The most visionary proposal is to create an urban park on the top floor where downtown residents can go to enjoy the sun. It's a brilliant suggestion that would give Brussels something similar to New York's High Line. It may never happen, so enjoy the view while it lasts.
No. 248 in The 500 Hidden Secrets of Brussels
My secret sign: Rue du Prince Royal
When the artist René Magritte was asked by a critic if he described himslf as a Surrealist, he replied: "No, I just paint what I see in Belgium." You can see his point. Here are two road signs in two different languages with two completely different messages. How is an ordinary human being supposed to survive in this city without going slowly insane?
My secret street art: Bonom
Bonom is the Banksy of Brussels. Since 2006, he has been spraying animals and dinosaur skeletons in some of the city's most inaccessible places. A giant Tyrannosaurus skeleton appeared on a wall opposite Bozar at the end of 2008. An elephant popped up overnight on a wall of the National Library in February 2009.
Like many people, I have sometimes speculated about the identity of Bonom. I imagined him as a Belgian. He is brave, like Tintin, but also melancholy, like Magritte or Brel. He knows the city will never respect his art, but he carries on regardless.
Now we know his identity. He revealed it recently in an interview with the city paper Brussel deze Week. It turns out that I was wrong. He is a French artist called Vincent Glowinski. He told the paper that he had stopped spraying drawings because the police knew his identity.
But a few days ago, a new work appeared on a high wall above Avenue Louise. It showed a naked woman masturbating. Many people thought it was Bonom's work. He said nothing.
Now a new work has appeared on the side of a block of flats near the Porte de Hal. It represents a skeletal old man who also appears to be masturbating. Bonom remains silent.
His delicate drawings sometimes last less than an hour before someone comes along with a bucket of caustic chemicals to wash it away. Yet Bonom is slowly conquering Brussels with his strange bestiary, creating an alternative history for this slate grey city filled with dull modern buildings.
My secret vote: local elections
Here in Brussels, Belgians have just gone to the polling stations to vote for new city councillors. The campaigns have been interesting to follow, with virtually every candidate promising an almost identical list of policies. They all promise us cleaner streets, safer neighbourhoods, better schools. And we, the voters, know that things will go on much the same as always once the new councillors are comfortably installed in the town halls.
The reality of life in Brussels is seen in the Rue de la Paix, where road works have dragged on interminably, destroying the livability of one of the neighourhood's most appealing streets. We have watched in dismay as the construction workers have turned a lively urban street into a scarred landscape of earth mounds, trenches and fallen signs.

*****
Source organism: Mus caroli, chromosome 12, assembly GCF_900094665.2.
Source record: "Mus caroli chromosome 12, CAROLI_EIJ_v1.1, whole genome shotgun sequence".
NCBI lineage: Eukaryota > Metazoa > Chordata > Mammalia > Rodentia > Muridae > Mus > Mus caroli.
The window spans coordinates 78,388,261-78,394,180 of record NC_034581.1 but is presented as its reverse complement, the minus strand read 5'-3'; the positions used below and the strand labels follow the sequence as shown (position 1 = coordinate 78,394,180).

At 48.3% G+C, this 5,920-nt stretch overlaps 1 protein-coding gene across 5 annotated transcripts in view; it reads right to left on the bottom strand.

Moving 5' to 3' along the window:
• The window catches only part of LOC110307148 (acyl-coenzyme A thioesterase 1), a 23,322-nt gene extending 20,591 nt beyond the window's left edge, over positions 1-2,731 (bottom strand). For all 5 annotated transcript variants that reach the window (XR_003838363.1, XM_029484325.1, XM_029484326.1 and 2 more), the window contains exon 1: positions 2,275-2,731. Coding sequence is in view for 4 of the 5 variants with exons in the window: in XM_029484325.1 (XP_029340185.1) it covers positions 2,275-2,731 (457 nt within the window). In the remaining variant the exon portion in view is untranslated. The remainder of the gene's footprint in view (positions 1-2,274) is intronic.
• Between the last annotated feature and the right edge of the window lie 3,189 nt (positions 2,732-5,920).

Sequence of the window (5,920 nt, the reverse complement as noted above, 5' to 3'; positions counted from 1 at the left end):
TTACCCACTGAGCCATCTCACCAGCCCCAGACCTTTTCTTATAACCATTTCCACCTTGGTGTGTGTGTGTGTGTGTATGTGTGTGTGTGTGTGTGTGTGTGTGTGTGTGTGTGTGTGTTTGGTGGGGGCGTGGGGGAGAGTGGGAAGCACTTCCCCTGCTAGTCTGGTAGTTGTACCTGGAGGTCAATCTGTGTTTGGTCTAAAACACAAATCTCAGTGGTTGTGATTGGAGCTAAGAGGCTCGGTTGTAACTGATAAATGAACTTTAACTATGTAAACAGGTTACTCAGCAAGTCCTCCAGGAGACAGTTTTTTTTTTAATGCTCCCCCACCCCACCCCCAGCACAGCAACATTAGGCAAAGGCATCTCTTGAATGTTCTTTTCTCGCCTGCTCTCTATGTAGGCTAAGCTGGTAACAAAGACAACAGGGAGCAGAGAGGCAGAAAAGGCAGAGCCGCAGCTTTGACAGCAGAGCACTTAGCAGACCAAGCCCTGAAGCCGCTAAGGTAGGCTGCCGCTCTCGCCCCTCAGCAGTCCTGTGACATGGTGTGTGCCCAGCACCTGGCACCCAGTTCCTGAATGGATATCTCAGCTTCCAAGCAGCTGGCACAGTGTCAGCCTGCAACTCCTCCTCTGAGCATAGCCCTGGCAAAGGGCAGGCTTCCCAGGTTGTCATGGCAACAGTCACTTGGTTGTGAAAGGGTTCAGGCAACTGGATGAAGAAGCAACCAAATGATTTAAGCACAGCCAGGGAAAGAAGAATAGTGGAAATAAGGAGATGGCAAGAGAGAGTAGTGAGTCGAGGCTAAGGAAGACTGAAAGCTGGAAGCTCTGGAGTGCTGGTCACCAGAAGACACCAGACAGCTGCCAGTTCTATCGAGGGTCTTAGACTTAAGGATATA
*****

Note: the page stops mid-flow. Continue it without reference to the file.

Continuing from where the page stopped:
Some shopkeepers have simply pulled down the shutters in despair. But there is also a fighting spirit in Brussels which means that some people find creative ways to fight back. The fashion designer Nina Meert has created a window display that takes its inspiration from the road works. So the mannequins stand in the window surrounded by planners' drawings, battered road signs and concrete drain pipes, a subtle way of mocking the administrative incompetence that is such a depressing feature of Brussels civic life.
Waiting in line in the cold school hall to cast my vote, I noticed a large Tintin mural on the wall above the polling booths. A plaque nearby explained that Hergé, the famous Belgian cartoonist, has attended this school from 1913 to 1919, while the Germany army occupied the city. It made the voting experience somehow richer.
My secret rooftop: Institute Saint Louis
Here is one of the most striking views in Brussels seen from the roof terrace of the St Louis University. I like the contrast of old and new, and the way the sloping line of the shiny glass office building to the left is almost a continuation of the roofline of the grey Brussels town house.
Photographs: Marie-France Plissart
My secret hotel: Le Berger
Oh, la la! An old Ixelles hotel where couples once rented rooms
by the hour has been tastefully renovated.
My secret secondhand shop: Les Enfants d'Edouard
Les Enfants dâ€™Edouard has been selling womenâ€™s designer clothes at sharply reduced prices in this grand town house for the past 40 years. The menâ€™s shop, a little less grand, is next door.
Avenue Louise 175 and 177
My secret story: how it all started
In 2008, I read an article that made me very unhappy. It said that Tripadvisor, the travel website used by millions, had asked its users to vote for the most boring city in Europe. The answer they gave was Brussels.
I had recently taken over as editor of The Bulletin, the city magazine of Brussels, so this was a double blow. I was living in the most boring city in Europe and editing a magazine about the most boring city in Europe.
I thought about this for a while and reached the conclusion that I must be the most boring editor in Europe.